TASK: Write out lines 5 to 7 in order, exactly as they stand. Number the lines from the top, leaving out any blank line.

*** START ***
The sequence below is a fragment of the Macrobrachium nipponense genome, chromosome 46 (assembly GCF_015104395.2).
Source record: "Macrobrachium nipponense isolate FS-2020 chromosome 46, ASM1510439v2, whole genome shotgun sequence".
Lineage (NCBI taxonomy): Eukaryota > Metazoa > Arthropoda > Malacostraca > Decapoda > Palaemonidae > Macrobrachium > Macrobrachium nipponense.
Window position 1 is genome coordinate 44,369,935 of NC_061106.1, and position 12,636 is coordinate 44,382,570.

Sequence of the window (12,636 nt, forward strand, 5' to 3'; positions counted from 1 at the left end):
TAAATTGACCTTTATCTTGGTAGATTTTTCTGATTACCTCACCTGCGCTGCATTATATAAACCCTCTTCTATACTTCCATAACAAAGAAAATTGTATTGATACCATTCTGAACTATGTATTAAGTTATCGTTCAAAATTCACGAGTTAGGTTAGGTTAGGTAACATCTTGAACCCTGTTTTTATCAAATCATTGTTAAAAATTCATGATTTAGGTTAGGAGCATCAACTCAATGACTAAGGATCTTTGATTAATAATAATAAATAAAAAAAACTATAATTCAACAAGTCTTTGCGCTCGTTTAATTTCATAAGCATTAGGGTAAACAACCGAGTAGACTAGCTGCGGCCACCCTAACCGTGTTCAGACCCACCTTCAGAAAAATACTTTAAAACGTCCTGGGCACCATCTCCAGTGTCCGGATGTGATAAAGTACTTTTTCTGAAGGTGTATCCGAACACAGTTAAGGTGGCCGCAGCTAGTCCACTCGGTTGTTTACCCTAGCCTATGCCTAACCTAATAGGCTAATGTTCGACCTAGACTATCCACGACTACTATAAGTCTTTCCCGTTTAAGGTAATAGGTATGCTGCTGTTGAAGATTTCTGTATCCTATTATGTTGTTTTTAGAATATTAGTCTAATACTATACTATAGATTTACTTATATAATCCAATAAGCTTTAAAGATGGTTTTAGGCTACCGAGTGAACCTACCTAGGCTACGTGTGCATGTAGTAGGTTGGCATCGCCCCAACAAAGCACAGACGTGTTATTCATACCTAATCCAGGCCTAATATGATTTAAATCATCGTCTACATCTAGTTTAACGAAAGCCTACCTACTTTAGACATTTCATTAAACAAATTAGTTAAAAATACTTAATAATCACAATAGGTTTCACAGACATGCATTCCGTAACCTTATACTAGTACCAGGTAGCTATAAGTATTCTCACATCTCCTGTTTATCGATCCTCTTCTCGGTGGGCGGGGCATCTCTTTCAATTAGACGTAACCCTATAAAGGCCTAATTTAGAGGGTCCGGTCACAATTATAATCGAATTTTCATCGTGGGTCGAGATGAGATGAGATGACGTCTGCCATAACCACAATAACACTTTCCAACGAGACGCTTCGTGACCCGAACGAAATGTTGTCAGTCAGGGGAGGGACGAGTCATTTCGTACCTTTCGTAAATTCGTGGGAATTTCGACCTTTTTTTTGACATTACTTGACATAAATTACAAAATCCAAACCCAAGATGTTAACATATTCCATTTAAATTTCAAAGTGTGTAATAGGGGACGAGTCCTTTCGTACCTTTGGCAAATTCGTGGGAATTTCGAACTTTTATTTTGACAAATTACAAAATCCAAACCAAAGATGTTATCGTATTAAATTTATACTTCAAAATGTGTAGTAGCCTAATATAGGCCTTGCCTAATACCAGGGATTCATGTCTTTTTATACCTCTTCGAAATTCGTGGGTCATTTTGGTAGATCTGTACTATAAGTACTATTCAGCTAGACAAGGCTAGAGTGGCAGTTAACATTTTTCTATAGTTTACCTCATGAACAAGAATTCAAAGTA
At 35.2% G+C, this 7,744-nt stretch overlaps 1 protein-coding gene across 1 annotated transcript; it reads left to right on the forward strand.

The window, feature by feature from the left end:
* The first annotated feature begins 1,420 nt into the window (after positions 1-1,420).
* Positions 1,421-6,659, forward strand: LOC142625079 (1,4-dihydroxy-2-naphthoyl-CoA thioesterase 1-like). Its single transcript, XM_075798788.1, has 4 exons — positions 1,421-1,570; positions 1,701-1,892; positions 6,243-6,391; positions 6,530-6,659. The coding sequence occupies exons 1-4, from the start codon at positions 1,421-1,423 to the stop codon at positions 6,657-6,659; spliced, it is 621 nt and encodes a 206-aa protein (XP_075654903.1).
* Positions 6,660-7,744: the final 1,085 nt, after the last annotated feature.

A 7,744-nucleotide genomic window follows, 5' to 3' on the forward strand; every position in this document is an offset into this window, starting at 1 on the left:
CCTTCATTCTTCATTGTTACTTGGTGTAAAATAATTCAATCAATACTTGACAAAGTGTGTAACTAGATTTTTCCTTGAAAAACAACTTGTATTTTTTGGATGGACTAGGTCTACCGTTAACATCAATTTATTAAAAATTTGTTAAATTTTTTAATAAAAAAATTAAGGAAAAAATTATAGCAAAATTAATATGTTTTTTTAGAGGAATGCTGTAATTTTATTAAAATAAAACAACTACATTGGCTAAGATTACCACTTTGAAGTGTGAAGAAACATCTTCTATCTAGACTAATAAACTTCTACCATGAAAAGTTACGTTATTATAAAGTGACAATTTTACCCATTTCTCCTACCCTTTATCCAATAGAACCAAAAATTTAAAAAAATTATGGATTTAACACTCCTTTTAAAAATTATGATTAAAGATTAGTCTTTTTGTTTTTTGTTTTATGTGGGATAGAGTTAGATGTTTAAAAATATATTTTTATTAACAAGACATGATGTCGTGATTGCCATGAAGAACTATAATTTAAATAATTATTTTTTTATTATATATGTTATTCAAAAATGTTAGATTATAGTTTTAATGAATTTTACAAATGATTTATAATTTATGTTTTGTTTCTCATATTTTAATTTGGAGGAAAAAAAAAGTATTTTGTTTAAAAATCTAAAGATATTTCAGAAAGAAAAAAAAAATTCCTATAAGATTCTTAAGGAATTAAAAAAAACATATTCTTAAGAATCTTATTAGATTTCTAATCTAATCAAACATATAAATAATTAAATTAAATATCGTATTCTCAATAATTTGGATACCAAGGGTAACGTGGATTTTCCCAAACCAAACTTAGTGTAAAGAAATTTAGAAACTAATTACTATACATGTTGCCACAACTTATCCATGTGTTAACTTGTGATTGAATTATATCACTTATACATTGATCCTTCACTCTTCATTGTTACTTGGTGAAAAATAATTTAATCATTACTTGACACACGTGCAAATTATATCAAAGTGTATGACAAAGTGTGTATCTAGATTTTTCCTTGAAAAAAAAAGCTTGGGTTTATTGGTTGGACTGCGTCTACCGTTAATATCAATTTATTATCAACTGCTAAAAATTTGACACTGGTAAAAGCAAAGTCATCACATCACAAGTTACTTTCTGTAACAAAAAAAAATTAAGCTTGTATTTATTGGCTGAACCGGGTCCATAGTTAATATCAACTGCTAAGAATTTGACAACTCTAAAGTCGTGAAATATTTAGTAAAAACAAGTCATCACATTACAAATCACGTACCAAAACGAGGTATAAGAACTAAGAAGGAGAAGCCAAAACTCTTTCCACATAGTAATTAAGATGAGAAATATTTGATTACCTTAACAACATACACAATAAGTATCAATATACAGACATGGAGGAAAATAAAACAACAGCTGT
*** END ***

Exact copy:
Sequence of the window (12,636 nt, forward strand, 5' to 3'; positions counted from 1 at the left end):
TAAATTGACCTTTATCTTGGTAGATTTTTCTGATTACCTCACCTGCGCTGCATTATATAAACCCTCTTCTATACTTCCATAACAAAGAAAATTGTATTGATACCATTCTGAACTATGTATTAAGTTATCGTTCAAAATTCACGAGTTAGGTTAGGTTAGGTAACATCTTGAACCCTGTTTTTATCAAATCATTGTTAAAAATTCATGATTTAGGTTAGGAGCATCAACTCAATGACTAAGGATCTTTGATTAATAATAATAAATAAAAAAAACTATAATTCAACAAGTCTTTGCGCTCGTTTAATTTCATAAGCATTAGGGTAAACAACCGAGTAGACTAGCTGCGGCCACCCTAACCGTGTTCAGACCCACCTTCAGAAAAATACTTTAAAACGTCCTGGGCACCATCTCCAGTGTCCGGATGTGATAAAGTACTTTTTCTGAAGGTGTATCCGAACACAGTTAAGGTGGCCGCAGCTAGTCCACTCGGTTGTTTACCCTAGCCTATGCCTAACCTAATAGGCTAATGTTCGACCTAGACTATCCACGACTACTATAAGTCTTTCCCGTTTAAGGTAATAGGTATGCTGCTGTTGAAGATTTCTGTATCCTATTATGTTGTTTTTAGAATATTAGTCTAATACTATACTATAGATTTACTTATATAATCCAATAAGCTTTAAAGATGGTTTTAGGCTACCGAGTGAACCTACCTAGGCTACGTGTGCATGTAGTAGGTTGGCATCGCCCCAACAAAGCACAGACGTGTTATTCATACCTAATCCAGGCCTAATATGATTTAAATCATCGTCTACATCTAGTTTAACGAAAGCCTACCTACTTTAGACATTTCATTAAACAAATTAGTTAAAAATACTTAATAATCACAATAGGTTTCACAGACATGCATTCCGTAACCTTATACTAGTACCAGGTAGCTATAAGTATTCTCACATCTCCTGTTTATCGATCCTCTTCTCGGTGGGCGGGGCATCTCTTTCAATTAGACGTAACCCTATAAAGGCCTAATTTAGAGGGTCCGGTCACAATTATAATCGAATTTTCATCGTGGGTCGAGATGAGATGAGATGACGTCTGCCATAACCACAATAACACTTTCCAACGAGACGCTTCGTGACCCGAACGAAATGTTGTCAGTCAGGGGAGGGACGAGTCATTTCGTACCTTTCGTAAATTCGTGGGAATTTCGACCTTTTTTTTGACATTACTTGACATAAATTACAAAATCCAAACCCAAGATGTTAACATATTCCATTTAAATTTCAAAGTGTGTAATAGGGGACGAGTCCTTTCGTACCTTTGGCAAATTCGTGGGAATTTCGAACTTTTATTTTGACAAATTACAAAATCCAAACCAAAGATGTTATCGTATTAAATTTATACTTCAAAATGTGTAGTAGCCTAATATAGGCCTTGCCTAATACCAGGGATTCATGTCTTTTTATACCTCTTCGAAATTCGTGGGTCATTTTGGTAGATCTGTACTATAAGTACTATTCAGCTAGACAAGGCTAGAGTGGCAGTTAACATTTTTCTATAGTTTACCTCATGAACAAGAATTCAAAGTA
At 35.2% G+C, this 7,744-nt stretch overlaps 1 protein-coding gene across 1 annotated transcript; it reads left to right on the forward strand.